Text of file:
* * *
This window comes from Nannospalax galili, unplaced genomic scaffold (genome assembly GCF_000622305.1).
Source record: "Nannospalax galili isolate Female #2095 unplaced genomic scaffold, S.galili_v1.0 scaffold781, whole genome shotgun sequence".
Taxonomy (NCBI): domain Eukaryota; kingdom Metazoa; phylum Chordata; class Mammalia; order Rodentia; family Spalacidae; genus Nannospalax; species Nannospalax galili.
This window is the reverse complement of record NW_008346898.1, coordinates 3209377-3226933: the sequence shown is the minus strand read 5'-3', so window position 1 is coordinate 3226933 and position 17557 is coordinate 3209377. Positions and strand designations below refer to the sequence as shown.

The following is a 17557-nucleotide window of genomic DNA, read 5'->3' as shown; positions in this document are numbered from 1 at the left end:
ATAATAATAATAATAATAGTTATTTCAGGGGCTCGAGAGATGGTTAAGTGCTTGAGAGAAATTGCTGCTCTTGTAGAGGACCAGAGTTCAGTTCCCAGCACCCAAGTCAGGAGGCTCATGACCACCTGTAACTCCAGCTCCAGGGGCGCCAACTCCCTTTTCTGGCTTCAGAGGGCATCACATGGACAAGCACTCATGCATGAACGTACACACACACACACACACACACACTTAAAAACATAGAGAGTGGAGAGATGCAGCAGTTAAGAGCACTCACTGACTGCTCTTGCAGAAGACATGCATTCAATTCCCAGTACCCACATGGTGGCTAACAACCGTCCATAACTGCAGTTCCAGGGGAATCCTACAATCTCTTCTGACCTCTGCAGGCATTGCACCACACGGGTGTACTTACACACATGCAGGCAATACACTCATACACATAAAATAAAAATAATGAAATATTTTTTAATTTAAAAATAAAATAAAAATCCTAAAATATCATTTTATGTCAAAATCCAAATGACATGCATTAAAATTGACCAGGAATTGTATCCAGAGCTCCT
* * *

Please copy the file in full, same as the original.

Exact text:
This window comes from Nannospalax galili, unplaced genomic scaffold (genome assembly GCF_000622305.1).
Source record: "Nannospalax galili isolate Female #2095 unplaced genomic scaffold, S.galili_v1.0 scaffold781, whole genome shotgun sequence".
Taxonomy (NCBI): domain Eukaryota; kingdom Metazoa; phylum Chordata; class Mammalia; order Rodentia; family Spalacidae; genus Nannospalax; species Nannospalax galili.
This window is the reverse complement of record NW_008346898.1, coordinates 3209377-3226933: the sequence shown is the minus strand read 5'-3', so window position 1 is coordinate 3226933 and position 17557 is coordinate 3209377. Positions and strand designations below refer to the sequence as shown.

The following is a 17557-nucleotide window of genomic DNA, read 5'->3' as shown; positions in this document are numbered from 1 at the left end:
ATAATAATAATAATAATAGTTATTTCAGGGGCTCGAGAGATGGTTAAGTGCTTGAGAGAAATTGCTGCTCTTGTAGAGGACCAGAGTTCAGTTCCCAGCACCCAAGTCAGGAGGCTCATGACCACCTGTAACTCCAGCTCCAGGGGCGCCAACTCCCTTTTCTGGCTTCAGAGGGCATCACATGGACAAGCACTCATGCATGAACGTACACACACACACACACACACACACTTAAAAACATAGAGAGTGGAGAGATGCAGCAGTTAAGAGCACTCACTGACTGCTCTTGCAGAAGACATGCATTCAATTCCCAGTACCCACATGGTGGCTAACAACCGTCCATAACTGCAGTTCCAGGGGAATCCTACAATCTCTTCTGACCTCTGCAGGCATTGCACCACACGGGTGTACTTACACACATGCAGGCAATACACTCATACACATAAAATAAAAATAATGAAATATTTTTTAATTTAAAAATAAAATAAAAATCCTAAAATATCATTTTATGTCAAAATCCAAATGACATGCATTAAAATTGACCAGGAATTGTATCCAGAGCTCCT